Not only was Old Man Plover legendary because he returned to the same nesting site and wintering grounds for fifteen straight years, but because he was crippled. In 2013 he lost most of the toes on his left foot. A stick became lodged in one of the leg bands, which could have caused an abrasion, a lesion, or possibly constricted blood flow to his toes. After losing his toes, wherever he hobbled, Old Man Plover left a distinct peg mark in the sand.

Old Man Plover’s stumpy leg

Old Man Plover was part of the endangered Great Lakes Piping Plover population, where numbers are even lower than the Atlantic region of PiPl. He hatched at Sleeping Bear Dunes National Lakeshore, Michigan, and wintered over at Cape Romain National Wildlife Refuge, South Carolina. Not merely did he return for fifteen summers to nest at his birthplace, he was also extremely punctual. In 2015, 2016, and 2017, he arrived on the exact same day, April 13th.

The last decade of Old Man Plover’s life was not easy. In addition to losing his toes, he lost his childhood sweetheart in 2011 and a second mate in 2013. Plants took over his original nesting spot and his beach grew narrower due to rising lake water levels.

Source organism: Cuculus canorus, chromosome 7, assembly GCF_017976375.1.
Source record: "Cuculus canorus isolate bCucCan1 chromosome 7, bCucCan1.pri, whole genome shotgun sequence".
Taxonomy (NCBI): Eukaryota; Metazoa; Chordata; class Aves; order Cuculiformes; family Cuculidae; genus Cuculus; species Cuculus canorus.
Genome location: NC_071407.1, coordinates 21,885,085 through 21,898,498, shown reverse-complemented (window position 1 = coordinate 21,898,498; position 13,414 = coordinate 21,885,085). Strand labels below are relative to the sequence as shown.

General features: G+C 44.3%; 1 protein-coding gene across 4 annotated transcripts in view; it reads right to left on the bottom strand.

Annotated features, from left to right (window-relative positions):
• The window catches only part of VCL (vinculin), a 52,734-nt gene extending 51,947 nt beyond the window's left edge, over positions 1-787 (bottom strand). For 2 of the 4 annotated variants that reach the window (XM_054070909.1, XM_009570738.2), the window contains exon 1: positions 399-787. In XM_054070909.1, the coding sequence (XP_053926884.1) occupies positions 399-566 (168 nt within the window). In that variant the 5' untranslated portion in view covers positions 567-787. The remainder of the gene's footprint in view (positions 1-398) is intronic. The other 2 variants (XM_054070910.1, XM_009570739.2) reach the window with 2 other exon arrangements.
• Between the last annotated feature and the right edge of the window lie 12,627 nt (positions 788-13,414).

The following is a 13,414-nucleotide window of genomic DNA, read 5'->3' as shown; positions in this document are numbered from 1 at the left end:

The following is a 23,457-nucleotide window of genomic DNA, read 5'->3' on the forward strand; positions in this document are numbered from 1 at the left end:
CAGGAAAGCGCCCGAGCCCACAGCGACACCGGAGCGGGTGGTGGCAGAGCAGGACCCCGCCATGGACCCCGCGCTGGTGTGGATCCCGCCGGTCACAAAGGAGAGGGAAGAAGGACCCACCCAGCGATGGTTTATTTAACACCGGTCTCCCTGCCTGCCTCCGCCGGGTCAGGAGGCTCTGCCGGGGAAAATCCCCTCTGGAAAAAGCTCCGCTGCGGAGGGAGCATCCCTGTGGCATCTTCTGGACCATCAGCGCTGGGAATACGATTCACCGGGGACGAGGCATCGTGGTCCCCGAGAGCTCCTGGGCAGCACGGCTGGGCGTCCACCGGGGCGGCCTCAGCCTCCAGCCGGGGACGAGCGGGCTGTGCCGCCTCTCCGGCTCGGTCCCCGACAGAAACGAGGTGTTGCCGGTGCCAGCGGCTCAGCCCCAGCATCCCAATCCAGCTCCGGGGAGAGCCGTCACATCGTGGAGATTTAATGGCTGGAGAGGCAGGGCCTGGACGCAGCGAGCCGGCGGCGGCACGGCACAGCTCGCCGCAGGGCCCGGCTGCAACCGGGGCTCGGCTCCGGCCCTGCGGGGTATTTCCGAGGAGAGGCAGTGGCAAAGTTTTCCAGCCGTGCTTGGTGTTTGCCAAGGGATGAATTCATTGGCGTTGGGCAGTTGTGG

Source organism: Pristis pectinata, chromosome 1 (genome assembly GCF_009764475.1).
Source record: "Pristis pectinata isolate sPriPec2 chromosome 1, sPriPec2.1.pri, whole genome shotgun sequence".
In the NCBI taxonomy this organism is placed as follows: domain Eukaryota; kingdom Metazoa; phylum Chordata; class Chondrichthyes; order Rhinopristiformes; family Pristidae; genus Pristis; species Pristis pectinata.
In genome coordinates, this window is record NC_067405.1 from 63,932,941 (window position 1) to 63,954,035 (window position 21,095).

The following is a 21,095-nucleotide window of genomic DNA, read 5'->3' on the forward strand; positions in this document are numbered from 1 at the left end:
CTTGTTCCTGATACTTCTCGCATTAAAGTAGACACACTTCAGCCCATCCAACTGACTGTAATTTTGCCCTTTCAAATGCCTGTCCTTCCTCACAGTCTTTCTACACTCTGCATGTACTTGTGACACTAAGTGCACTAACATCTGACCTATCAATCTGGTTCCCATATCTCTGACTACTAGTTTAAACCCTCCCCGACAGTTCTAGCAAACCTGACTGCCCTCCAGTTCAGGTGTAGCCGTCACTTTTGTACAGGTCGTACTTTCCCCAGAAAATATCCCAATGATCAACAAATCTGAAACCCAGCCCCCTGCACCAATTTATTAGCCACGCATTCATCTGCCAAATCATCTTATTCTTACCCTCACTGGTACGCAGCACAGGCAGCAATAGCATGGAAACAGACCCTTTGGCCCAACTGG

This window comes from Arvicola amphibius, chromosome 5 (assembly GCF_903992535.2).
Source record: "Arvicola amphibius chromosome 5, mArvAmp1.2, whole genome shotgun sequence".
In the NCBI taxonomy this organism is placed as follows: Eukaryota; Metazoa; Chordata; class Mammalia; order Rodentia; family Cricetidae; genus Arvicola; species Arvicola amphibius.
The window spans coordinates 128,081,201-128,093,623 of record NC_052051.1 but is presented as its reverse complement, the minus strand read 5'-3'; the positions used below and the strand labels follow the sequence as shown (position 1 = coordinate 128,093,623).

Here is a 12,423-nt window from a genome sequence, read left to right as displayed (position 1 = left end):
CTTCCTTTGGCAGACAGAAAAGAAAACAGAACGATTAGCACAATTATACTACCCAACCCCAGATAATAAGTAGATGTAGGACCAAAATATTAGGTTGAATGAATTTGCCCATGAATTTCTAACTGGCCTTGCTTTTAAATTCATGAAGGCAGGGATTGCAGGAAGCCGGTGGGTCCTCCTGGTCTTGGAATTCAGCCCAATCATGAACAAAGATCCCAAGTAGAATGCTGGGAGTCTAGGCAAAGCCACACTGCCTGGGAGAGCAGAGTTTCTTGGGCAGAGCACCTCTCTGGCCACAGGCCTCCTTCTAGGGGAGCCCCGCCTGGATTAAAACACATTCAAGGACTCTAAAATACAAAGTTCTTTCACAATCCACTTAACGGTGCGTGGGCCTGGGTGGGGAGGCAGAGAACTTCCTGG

Piping Plovers famously show fidelity to the same nesting site. We have seen that with our own Papa Plover, who has created nest scrapes in nearly exactly the same spot for the past three years. My nickname for our Papa is Big Papi because David Ortiz retired from the Red Sox the same year our Papa arrived, and because our Papa has the same fighting spirit as Big Papi.

Old Man Plover is not the oldest known PiPl on record. That title goes to an Atlantic Coast PiPl that was photographed in Cuba last year, after being tagged 17 years ago at the same location biologists had first banded the bird!

Migrating between Michigan and South Carolina over a fifteen year period, Old Man Plover traveled tens of thousands of miles in his lifetime. He was an amazing Dad. The average PiPl pair raise 1.5 chicks. Old Man Plover raised a whopping 36 chicks, averaging 3-4 chicks per clutch! Read more about Old Man Plover’s offspring here: Old Man Plover’s Legacy Lives On

Old Man Plover’s chicks

Animal Advisory Committee Recommendations

On September 12, 2018, the Animal Advisory Committee voted unanimously on the following proposed ordinances for protections to piping plovers and other wildlife species.

Section 4-2: Feeding or disturbing wildlife No person shall disturb, harass, harbor or feed directly or indirectly gulls, pigeons, waterfowl, coastal shorebirds, or crows on any streets, beach, or other public property or anywhere in the downtown area unless properly permitted by the appropriate state and federal wildlife authorities. Violation results in a $300 fine per incident/violation. No person shall feed either directly or indirectly any coyotes on any public or private property. Violation results in a $300 fine per incident/violation.